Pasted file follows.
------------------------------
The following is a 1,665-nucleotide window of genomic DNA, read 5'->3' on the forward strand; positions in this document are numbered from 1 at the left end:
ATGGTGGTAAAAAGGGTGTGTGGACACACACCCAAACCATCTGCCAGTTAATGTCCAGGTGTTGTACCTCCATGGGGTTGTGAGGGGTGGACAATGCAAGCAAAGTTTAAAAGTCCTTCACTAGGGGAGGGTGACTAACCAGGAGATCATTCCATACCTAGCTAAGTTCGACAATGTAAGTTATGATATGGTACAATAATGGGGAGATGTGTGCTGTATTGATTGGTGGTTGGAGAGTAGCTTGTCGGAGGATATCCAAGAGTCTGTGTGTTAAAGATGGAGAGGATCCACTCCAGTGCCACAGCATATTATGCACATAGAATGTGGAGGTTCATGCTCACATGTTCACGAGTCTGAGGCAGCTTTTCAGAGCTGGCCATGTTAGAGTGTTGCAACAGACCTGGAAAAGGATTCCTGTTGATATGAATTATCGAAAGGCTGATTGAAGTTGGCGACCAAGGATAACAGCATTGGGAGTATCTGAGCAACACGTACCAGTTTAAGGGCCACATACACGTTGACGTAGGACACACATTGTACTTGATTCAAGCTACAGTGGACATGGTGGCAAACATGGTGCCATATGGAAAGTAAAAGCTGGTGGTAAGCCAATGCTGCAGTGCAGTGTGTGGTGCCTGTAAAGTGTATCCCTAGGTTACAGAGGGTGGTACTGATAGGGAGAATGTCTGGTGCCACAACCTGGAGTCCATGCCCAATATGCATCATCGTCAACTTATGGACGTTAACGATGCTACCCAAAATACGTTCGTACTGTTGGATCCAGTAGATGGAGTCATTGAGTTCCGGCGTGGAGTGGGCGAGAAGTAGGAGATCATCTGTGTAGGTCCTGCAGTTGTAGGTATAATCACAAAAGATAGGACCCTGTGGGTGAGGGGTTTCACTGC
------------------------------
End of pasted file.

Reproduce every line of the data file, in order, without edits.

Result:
The following is a 1,665-nucleotide window of genomic DNA, read 5'->3' on the forward strand; positions in this document are numbered from 1 at the left end:
ATGGTGGTAAAAAGGGTGTGTGGACACACACCCAAACCATCTGCCAGTTAATGTCCAGGTGTTGTACCTCCATGGGGTTGTGAGGGGTGGACAATGCAAGCAAAGTTTAAAAGTCCTTCACTAGGGGAGGGTGACTAACCAGGAGATCATTCCATACCTAGCTAAGTTCGACAATGTAAGTTATGATATGGTACAATAATGGGGAGATGTGTGCTGTATTGATTGGTGGTTGGAGAGTAGCTTGTCGGAGGATATCCAAGAGTCTGTGTGTTAAAGATGGAGAGGATCCACTCCAGTGCCACAGCATATTATGCACATAGAATGTGGAGGTTCATGCTCACATGTTCACGAGTCTGAGGCAGCTTTTCAGAGCTGGCCATGTTAGAGTGTTGCAACAGACCTGGAAAAGGATTCCTGTTGATATGAATTATCGAAAGGCTGATTGAAGTTGGCGACCAAGGATAACAGCATTGGGAGTATCTGAGCAACACGTACCAGTTTAAGGGCCACATACACGTTGACGTAGGACACACATTGTACTTGATTCAAGCTACAGTGGACATGGTGGCAAACATGGTGCCATATGGAAAGTAAAAGCTGGTGGTAAGCCAATGCTGCAGTGCAGTGTGTGGTGCCTGTAAAGTGTATCCCTAGGTTACAGAGGGTGGTACTGATAGGGAGAATGTCTGGTGCCACAACCTGGAGTCCATGCCCAATATGCATCATCGTCAACTTATGGACGTTAACGATGCTACCCAAAATACGTTCGTACTGTTGGATCCAGTAGATGGAGTCATTGAGTTCCGGCGTGGAGTGGGCGAGAAGTAGGAGATCATCTGTGTAGGTCCTGCAGTTGTAGGTATAATCACAAAAGATAGGACCCTGTGGGTGAGGGGTTTCACTGC